The New York Times took a close look yesterday at business schools in light of the recent failure of many CEOs and senior executives who sported top-tier MBAs, wondering whether the current curriculum is up to the task.
A welcome bit of candor from one MBA school:
â€œIt is so obvious that something big has failed,â€ said Ãngel Cabrera, dean of the Thunderbird School of Global Management in Glendale, Ariz. â€œWe can look the other way, but come on. The C.E.O.â€™s of those companies, those are people we used to brag about. We cannot say, â€˜Well, it wasnâ€™t our faultâ€™ when there is such a systemic, widespread failure of leadership.â€
That’s rather perceptive, since it gets at what the degree is supposed to confer mastery of: administration. Most companies now in the regulatory crosshairs probably needed less administration and more leadership.
You can’t have a debate without traveling down the Charles River:
Jay O. Light, the dean of Harvard Business School, argues that there have been imbalances both on campuses and in the economy. â€œWe lived through an enormous extended period of financial good times, and people became less focused on risks and risk management and more focused on making money,â€ he said. â€œWe need to move that focus back toward the center.â€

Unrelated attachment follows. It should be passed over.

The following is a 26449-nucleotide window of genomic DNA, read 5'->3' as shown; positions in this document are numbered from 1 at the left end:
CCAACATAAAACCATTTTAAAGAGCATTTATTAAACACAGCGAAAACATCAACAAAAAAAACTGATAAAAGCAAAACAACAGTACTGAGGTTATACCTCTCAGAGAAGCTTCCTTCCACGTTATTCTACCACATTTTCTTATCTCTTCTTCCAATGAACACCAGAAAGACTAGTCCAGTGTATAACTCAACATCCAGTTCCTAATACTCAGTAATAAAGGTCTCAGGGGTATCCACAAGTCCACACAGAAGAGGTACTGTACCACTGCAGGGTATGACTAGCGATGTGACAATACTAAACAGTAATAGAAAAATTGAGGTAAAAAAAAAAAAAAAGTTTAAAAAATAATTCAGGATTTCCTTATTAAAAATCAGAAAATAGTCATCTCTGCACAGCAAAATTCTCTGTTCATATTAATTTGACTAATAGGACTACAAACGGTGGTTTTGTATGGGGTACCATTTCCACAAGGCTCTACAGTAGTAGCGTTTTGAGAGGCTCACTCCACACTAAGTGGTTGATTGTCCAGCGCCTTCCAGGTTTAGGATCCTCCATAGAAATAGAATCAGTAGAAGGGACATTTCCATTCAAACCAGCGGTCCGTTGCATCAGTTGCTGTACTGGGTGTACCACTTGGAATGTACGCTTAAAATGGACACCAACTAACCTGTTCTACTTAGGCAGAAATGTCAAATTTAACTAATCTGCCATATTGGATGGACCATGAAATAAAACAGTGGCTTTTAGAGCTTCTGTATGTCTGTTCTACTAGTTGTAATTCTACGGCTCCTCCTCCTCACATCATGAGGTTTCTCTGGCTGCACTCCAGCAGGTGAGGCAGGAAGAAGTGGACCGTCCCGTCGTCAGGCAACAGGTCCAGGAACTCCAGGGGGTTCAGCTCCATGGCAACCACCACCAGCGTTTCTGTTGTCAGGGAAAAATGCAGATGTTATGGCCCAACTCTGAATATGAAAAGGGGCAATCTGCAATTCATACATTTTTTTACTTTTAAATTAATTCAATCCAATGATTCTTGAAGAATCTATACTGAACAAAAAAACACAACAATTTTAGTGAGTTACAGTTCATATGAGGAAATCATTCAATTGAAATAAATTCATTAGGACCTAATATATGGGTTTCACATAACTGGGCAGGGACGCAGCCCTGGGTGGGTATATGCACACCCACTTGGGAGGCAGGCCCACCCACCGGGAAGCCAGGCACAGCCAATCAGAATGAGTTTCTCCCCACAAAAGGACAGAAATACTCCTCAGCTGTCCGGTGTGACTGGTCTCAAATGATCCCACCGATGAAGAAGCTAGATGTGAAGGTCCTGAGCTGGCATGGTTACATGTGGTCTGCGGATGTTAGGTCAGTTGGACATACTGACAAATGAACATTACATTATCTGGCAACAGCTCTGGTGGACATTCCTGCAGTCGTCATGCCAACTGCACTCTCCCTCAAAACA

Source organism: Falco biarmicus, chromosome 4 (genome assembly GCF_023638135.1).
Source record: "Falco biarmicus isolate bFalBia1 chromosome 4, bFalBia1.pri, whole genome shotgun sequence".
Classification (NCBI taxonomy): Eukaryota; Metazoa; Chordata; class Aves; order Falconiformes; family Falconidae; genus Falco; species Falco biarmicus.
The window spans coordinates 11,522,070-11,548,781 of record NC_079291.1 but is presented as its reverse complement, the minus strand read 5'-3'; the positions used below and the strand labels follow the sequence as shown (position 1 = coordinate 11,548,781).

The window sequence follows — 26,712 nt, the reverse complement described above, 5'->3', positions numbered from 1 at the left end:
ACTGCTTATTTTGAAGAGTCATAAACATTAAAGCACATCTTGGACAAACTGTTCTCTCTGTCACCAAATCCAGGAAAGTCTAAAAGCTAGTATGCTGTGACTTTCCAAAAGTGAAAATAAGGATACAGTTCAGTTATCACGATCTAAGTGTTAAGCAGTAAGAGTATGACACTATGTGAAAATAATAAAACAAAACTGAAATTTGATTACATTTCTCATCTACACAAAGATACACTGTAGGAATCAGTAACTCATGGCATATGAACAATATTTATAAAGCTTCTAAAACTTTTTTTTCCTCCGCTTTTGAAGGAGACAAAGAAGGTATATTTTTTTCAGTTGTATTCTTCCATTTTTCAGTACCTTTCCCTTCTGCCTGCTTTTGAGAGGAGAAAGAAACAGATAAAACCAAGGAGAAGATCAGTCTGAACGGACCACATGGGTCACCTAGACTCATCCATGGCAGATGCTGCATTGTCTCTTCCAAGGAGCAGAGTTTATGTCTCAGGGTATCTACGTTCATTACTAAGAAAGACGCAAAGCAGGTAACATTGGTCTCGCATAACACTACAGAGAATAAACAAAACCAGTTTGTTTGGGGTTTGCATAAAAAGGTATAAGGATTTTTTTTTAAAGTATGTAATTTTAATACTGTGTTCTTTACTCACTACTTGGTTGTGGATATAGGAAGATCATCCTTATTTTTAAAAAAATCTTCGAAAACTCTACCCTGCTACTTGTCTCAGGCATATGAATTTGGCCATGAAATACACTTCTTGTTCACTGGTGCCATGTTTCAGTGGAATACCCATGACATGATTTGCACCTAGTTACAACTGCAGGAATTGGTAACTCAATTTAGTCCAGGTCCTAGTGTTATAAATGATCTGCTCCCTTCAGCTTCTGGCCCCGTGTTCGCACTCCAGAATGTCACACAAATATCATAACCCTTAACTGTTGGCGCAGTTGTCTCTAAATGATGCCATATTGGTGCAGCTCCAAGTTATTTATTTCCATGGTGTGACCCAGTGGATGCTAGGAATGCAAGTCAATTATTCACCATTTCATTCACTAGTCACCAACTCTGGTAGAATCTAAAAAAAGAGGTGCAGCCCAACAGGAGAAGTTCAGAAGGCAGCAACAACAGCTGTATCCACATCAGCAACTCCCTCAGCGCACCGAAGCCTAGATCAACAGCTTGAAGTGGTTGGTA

I would disagree as most large companies have tremendous resources dedicated to managing risk. But unless the right people are overseeing it, and being hired to run it, all the theoretical risk models aren’t worth much. In addition, some of the smoking craters left by certain financial companies were from instruments designed to control risk that went sideways.
There could be some reason for optimism, although not for the business schools:
Some employers and recruiters also question the value of an M.B.A., and are telling young people they can get better training on the job than in business school. A growing number are setting up programs to help employees develop skills in-house.
That sounds good; perhaps down the road something similar will have to be done to plug the gap left in the training we received in law school.